Uncoupling efficacy from toxicity: a case study on MEDI5752

Bispecific antibodies

5 min read
April 13, 2021

As discussed in our related commentary, the excitement ignited by immune checkpoint inhibitor therapies is curbed by the serious adverse effects that these treatments can cause. Much effort is now focused on developing new drugs that can target cancer cells as efficiently as existing treatments, but without the collateral damages on healthy tissues, i.e., uncoupling efficacy from toxicity.

CTLA-4 blockade has been linked to the appearance of grade 3–4 immune-related adverse effects (irAEs), including hematological, hepatic, endocrine, gastrointestinal, neurologic, and dermatological damages.1,2 This major limitation has revealed the necessity to develop new antibodies directed against CTLA-4 that exhibit reduced toxicity. AstraZeneca recently developed MEDI5752, a monovalent bispecific antibody (BsAb) that simultaneously binds hPD-1 and hCTLA-4.


In a paper recently published in Cancer Discovery, Dovedi et al. showed that this BsAb preferentially and efficiently binds PD-1+/CTLA-4+ double-positive cells rather than PD-1-/CTLA-4+single-positive cells by co-operative binding. This favors the compound’s distribution to the tumor, rather than to other healthy tissues (Fig.1A), and suggests that MEDI5752 can preferentially inhibit CTLA-4 on PD-1+ activated vs. non-activated T cells. Interestingly, the authors showed that their BsAb can be efficient in vitro at significantly lower concentrations than conventional antibodies used in combination therapies (Fig.1B).

To assess their compound’s distribution and efficacy in vivo, hPD-1/hCTLA-4 mice were subcutaneously implanted with MCA205 tumors, and subsequently injected with radiolabeled MEDI5752, anti-PD-1, anti-CTLA-4 or isotype hIgG monoclonal antibodies (mAbs). By monitoring antibody biodistribution and tumor volume, the authors showed that MEDI5752 preferentially localizes and accumulates in tumors (Fig.2A).

See also:
Uncoupling Toxicity from Therapeutic Efficacy: A Case Study on ATOR-1015


MEDI5752 also displayed a strong and dose-dependent anti-tumor activity, demonstrating the bispecific antibody’s efficacy. Additionally, a single dose of MEDI5752 led to increased survival compared to anti-PD-1 and/or anti-CTLA-4 mAbs treatments (Fig.2B).

These data demonstrate the efficacy of this new bispecific antibody MEDI5752 over conventional combination therapy, and suggest that its preferential localization to the tumor could reduce treatment-associated adverse effects.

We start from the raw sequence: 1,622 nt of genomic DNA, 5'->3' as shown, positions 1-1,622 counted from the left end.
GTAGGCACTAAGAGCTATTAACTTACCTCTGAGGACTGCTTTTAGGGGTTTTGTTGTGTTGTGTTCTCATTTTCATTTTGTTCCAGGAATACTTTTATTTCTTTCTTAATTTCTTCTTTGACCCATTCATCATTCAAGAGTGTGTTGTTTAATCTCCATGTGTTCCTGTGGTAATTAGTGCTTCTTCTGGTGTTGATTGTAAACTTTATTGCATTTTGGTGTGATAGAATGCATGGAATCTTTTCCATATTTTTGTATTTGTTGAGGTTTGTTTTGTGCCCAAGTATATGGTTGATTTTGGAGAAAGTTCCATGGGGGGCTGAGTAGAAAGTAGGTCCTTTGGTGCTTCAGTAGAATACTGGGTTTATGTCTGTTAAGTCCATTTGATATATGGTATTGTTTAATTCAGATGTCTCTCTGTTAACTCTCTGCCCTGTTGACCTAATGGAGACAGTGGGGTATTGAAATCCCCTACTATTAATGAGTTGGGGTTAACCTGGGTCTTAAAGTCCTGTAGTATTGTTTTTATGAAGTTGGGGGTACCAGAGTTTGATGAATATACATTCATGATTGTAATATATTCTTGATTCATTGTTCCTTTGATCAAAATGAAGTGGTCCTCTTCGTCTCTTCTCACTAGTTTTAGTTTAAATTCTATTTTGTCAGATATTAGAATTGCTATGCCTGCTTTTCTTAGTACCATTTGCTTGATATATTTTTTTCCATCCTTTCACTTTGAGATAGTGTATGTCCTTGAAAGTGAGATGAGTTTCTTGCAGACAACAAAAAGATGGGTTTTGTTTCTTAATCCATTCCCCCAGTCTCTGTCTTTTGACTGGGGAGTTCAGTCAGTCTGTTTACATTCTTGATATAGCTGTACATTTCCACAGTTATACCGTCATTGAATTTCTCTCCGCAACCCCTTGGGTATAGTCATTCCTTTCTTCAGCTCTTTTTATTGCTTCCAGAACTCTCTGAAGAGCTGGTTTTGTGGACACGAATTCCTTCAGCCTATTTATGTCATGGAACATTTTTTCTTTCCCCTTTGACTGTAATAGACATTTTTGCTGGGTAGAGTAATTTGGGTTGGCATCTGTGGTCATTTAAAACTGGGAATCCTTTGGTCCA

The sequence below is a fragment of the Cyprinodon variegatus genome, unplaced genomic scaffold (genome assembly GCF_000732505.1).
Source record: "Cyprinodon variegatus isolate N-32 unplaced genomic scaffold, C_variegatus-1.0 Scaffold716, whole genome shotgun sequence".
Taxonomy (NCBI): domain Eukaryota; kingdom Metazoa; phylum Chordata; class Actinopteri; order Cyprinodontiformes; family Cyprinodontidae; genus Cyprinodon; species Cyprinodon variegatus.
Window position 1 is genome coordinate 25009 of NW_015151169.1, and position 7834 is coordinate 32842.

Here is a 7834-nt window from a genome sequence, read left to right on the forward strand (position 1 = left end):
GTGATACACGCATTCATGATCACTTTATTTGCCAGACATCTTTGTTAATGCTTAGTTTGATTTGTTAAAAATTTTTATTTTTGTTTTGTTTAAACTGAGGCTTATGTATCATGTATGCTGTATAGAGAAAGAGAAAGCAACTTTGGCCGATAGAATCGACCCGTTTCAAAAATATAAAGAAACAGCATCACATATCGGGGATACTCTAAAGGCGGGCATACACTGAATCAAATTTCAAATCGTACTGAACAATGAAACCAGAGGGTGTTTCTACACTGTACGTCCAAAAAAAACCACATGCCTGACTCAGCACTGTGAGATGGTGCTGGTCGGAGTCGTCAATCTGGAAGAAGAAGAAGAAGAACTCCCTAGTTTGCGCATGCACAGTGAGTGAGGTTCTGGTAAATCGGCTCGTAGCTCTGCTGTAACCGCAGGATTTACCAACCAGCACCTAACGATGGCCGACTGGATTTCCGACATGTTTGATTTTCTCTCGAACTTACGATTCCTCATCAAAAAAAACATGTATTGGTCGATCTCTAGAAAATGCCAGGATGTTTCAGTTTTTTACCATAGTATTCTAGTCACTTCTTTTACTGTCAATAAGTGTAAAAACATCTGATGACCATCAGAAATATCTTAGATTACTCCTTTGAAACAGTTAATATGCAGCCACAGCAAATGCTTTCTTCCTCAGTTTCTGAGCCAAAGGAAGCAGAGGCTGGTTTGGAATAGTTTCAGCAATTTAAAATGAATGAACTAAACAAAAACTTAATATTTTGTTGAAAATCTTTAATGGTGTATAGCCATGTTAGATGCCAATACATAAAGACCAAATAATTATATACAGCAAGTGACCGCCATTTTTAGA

Interestingly, two patients with advanced solid tumors positively responded to MEDI5752 treatment, thus supporting the translational relevance of these findings. Taken together, these findings show that MEDI5752 represents a novel immunotherapy that provides modulated CTLA-4 inhibition while suppressing the PD-1 pathway, thereby uncoupling CTLA-4-dependent peripheral toxicity from anti-tumor efficacy.3

Of note, the double humanized mouse preclinical model used in this study was generated by genOway, designer and provider of multiple preclinical models in immuno-oncology. This specific model enables the in vivo efficacy assessment and profiling of immuno-oncology agents targeting the human immune checkpoint PD-1 and/or CTLA-4 in fully immunocompetent mice. Importantly, it has been co-validated by partners of the precompetitive consortium of company leaders in immuno-oncology and immunotherapy.


  1. Omar NE, El-Fass KA, Abushouk AI, et al. Diagnosis and Management of Hematological Adverse Events Induced by Immune Checkpoint Inhibitors: A Systematic Review. Front Immunol. 2020;11:1354. doi:10.3389/fimmu.2020.01354
  2. Du X, Liu M, Su J, et al. Uncoupling therapeutic from immunotherapy-related adverse effects for safer and effective anti-CTLA-4 antibodies in CTLA4 humanized mice. Cell Res. 2018;28(4):433-447. doi:10.1038/s41422-018-0012-z
  3. Dovedi SJ, Elder MJ, Yang C, et al. Design and efficacy of a monovalent bispecific PD-1/CTLA-4 antibody that enhances CTLA-4 blockade on PD-1+ activated T cells. Cancer Discov. Published online January 8, 2021. doi:10.1158/2159-8290.CD-20-1445

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The hPD-1/hCTLA-4 mouse enables the in vivo efficacy assessment and profiling of immuno-oncology agents targeting the human immune checkpoint PD-1 and/or CTLA-4 in fully immunocompetent mice.

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